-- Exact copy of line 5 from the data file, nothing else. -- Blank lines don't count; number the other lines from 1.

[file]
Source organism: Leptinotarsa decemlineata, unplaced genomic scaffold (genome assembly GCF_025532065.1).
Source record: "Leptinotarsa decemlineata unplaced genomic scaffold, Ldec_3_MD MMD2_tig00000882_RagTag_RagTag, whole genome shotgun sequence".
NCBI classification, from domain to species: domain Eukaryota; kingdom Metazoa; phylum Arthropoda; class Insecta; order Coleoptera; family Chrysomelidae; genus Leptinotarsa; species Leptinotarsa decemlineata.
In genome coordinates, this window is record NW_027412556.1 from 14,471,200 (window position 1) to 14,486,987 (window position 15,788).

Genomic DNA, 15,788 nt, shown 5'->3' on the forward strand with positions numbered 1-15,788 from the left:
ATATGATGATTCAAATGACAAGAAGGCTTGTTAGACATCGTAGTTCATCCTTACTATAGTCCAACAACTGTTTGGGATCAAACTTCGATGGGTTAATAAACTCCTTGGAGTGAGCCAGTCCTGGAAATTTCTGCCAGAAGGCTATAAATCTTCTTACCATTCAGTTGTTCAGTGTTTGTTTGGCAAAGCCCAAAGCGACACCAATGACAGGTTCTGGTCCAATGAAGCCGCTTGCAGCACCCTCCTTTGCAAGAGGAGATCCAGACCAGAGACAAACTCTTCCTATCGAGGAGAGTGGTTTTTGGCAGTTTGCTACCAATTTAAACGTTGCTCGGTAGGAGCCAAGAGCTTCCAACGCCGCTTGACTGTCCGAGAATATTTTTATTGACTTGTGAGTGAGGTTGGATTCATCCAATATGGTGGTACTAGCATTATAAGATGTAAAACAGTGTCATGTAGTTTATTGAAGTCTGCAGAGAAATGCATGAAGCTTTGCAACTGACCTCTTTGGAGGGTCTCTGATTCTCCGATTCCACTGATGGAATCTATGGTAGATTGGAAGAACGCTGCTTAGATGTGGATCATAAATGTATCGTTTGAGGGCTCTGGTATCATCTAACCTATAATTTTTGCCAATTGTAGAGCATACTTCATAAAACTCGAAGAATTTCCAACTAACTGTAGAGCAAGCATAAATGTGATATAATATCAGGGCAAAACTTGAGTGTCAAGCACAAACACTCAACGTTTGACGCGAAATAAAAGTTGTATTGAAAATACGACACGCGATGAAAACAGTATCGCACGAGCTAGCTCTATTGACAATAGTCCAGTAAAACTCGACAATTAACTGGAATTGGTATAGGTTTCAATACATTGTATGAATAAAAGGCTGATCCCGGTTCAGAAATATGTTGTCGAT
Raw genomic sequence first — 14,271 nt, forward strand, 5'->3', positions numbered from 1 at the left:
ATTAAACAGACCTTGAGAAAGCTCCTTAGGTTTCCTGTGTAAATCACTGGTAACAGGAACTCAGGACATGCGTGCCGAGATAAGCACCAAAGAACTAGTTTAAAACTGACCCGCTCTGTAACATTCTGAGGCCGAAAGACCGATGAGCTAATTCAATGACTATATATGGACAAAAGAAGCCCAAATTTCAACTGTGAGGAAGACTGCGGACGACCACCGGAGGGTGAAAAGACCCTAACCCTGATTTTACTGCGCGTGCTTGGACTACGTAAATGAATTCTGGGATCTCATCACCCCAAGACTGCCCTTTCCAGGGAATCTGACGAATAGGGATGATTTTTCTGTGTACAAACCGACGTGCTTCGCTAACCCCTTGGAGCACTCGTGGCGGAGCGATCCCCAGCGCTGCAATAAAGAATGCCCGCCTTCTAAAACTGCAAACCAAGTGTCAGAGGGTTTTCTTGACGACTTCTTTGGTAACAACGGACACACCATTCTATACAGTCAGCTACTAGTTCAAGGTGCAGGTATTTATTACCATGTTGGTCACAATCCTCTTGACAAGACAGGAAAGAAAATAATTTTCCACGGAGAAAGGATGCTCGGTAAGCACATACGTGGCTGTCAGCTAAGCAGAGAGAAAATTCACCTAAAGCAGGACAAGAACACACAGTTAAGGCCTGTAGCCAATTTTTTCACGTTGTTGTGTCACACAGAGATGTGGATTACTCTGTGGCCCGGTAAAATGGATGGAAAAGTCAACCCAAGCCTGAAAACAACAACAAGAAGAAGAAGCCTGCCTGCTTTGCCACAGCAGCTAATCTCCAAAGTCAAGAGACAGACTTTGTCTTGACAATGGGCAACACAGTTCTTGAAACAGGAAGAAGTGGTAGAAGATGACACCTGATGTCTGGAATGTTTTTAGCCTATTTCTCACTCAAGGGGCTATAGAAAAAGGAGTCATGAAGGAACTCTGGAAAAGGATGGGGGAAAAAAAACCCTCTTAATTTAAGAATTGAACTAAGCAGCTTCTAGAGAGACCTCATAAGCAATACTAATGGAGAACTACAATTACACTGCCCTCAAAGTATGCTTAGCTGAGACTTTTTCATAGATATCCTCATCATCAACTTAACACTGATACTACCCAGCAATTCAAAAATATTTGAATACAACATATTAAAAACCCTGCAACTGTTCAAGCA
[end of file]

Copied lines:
Genomic DNA, 15,788 nt, shown 5'->3' on the forward strand with positions numbered 1-15,788 from the left: